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Call for dignity to be the foundation of international animal rights laws

There are no compelling reasons why the concept of dignity, one of the key justifications of human rights law, should not extend to animals.

MANDY O’GARRETTY: ‘Deakin Law School researchers are calling for international legal recognition of animal rights or welfare to be based on the concept of dignity in line with the approach taken with international human rights. Dr Jane Kotzmann and Ms Cassandra Seery argue in a paper published in a recent issue of the Michigan State International Law Review that there are no compelling reasons why the concept of dignity, one of the key justifications of human rights law, should not extend to animals…

“Arguments often suggest that there is something about being human—rationality, conscience, reason or choice—which is the foundation of dignity and that these traits can only apply to human beings,” Dr Kotzmann said. “However, it is not clear why these particular characteristics should be the basis of dignity as opposed to other possible attributes such as sentience, which is the ability to feel or sense…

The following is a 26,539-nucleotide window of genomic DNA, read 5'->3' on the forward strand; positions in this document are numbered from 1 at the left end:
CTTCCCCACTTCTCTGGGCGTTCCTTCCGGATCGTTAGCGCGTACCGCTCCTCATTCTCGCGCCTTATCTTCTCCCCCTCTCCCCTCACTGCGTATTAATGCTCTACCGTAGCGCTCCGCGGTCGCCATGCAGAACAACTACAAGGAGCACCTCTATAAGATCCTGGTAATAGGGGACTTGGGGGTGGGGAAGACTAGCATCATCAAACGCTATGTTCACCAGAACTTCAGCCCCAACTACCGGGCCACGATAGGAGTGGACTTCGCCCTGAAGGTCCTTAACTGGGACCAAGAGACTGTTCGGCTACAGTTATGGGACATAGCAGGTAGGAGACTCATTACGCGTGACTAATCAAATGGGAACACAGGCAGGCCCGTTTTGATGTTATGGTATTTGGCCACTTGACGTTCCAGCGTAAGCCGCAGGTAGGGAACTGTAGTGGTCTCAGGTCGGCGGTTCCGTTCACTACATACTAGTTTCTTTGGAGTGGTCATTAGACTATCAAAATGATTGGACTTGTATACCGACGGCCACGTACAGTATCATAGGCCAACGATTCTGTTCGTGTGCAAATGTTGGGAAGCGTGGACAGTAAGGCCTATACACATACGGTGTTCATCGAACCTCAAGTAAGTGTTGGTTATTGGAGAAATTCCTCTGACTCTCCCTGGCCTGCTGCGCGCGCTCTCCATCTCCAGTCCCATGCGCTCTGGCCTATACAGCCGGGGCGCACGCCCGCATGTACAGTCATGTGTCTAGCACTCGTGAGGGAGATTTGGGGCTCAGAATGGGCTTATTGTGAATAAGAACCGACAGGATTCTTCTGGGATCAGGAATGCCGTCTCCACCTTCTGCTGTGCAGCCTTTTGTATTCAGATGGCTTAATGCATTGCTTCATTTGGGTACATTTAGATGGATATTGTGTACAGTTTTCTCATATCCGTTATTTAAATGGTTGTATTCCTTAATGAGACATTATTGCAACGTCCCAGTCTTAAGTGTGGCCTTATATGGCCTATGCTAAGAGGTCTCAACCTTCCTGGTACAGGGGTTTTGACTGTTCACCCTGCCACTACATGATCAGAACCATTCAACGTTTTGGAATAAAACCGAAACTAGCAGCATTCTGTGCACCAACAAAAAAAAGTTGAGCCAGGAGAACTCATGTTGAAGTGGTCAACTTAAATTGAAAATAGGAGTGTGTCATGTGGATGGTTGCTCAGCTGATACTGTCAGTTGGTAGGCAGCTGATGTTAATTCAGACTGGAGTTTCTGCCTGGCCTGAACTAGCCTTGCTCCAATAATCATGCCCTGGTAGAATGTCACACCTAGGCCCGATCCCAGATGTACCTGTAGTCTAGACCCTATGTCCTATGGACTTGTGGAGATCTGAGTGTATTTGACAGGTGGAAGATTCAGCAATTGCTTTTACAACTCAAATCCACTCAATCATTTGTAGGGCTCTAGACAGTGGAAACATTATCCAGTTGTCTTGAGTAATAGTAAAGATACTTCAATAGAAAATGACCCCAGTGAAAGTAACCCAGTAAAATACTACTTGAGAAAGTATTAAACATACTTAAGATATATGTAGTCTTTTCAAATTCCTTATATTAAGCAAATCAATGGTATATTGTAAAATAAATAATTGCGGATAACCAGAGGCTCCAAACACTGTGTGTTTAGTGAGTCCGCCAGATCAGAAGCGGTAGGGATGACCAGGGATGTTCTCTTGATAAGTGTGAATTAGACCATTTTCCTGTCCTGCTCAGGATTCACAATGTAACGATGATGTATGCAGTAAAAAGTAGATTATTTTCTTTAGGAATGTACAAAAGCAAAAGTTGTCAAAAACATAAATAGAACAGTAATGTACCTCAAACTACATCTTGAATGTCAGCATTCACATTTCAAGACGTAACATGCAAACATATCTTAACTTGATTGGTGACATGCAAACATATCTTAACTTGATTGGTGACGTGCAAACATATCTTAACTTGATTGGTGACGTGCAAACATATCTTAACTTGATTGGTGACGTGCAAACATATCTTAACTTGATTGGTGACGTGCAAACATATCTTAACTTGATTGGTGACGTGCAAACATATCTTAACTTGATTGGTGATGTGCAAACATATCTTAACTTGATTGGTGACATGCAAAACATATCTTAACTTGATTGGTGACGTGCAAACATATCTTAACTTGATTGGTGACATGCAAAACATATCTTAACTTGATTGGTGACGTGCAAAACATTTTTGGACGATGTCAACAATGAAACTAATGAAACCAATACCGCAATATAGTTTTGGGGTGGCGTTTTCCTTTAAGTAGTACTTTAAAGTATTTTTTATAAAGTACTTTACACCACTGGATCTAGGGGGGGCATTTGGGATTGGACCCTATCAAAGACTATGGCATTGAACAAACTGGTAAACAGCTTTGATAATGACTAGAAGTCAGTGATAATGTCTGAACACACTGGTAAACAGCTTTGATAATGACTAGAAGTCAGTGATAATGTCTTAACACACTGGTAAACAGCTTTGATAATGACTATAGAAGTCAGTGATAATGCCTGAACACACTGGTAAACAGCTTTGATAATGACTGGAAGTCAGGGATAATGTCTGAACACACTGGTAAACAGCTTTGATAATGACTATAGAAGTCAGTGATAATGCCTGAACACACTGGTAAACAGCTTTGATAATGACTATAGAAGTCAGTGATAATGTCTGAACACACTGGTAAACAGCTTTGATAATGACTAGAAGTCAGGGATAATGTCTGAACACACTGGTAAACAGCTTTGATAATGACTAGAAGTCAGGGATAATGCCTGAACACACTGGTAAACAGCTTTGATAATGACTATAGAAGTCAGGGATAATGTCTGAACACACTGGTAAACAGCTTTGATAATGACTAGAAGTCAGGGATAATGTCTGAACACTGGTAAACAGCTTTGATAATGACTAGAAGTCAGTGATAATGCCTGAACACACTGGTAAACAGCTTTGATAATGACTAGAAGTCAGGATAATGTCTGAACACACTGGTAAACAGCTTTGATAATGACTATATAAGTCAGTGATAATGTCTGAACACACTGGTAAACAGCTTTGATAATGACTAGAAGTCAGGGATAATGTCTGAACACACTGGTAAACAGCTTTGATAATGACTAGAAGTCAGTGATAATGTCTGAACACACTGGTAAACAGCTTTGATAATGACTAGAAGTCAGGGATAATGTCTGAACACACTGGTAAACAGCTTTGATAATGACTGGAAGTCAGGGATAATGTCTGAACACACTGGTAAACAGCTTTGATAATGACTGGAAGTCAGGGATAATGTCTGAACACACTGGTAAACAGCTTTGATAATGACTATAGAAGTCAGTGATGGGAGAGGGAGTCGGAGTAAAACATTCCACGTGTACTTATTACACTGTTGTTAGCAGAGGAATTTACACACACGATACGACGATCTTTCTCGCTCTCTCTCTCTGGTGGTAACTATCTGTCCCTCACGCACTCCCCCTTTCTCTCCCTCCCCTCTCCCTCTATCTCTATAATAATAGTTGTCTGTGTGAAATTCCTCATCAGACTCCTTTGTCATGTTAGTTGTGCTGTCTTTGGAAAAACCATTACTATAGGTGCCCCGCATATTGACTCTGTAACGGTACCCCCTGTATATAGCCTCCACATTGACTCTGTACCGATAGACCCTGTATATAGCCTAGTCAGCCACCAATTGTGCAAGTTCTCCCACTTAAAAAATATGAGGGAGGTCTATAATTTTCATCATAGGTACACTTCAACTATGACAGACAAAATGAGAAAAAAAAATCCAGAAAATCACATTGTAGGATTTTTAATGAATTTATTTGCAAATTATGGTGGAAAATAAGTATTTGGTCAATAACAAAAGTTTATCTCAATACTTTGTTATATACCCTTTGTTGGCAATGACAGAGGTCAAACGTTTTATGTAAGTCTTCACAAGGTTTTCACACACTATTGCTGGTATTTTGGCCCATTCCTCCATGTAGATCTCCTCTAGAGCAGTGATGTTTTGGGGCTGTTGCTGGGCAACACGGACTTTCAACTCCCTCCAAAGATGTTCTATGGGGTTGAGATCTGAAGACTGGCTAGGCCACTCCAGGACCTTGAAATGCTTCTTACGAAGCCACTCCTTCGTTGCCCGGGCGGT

Beyond the conceptual reasons why dignity cannot be exclusive to human beings, Ms Seery said time spent with animals would suggest that they do have dignity. “Many animals share ‘human’ attributes such as intelligence, emotion and social bonds,” she said. “It is also clear that many animals can experience pleasure, enjoyment, pain, distress, fear, anxiety and suffering. Research also indicates that some animals have the capacity to comprehend and use languages”.’  SOURCE…

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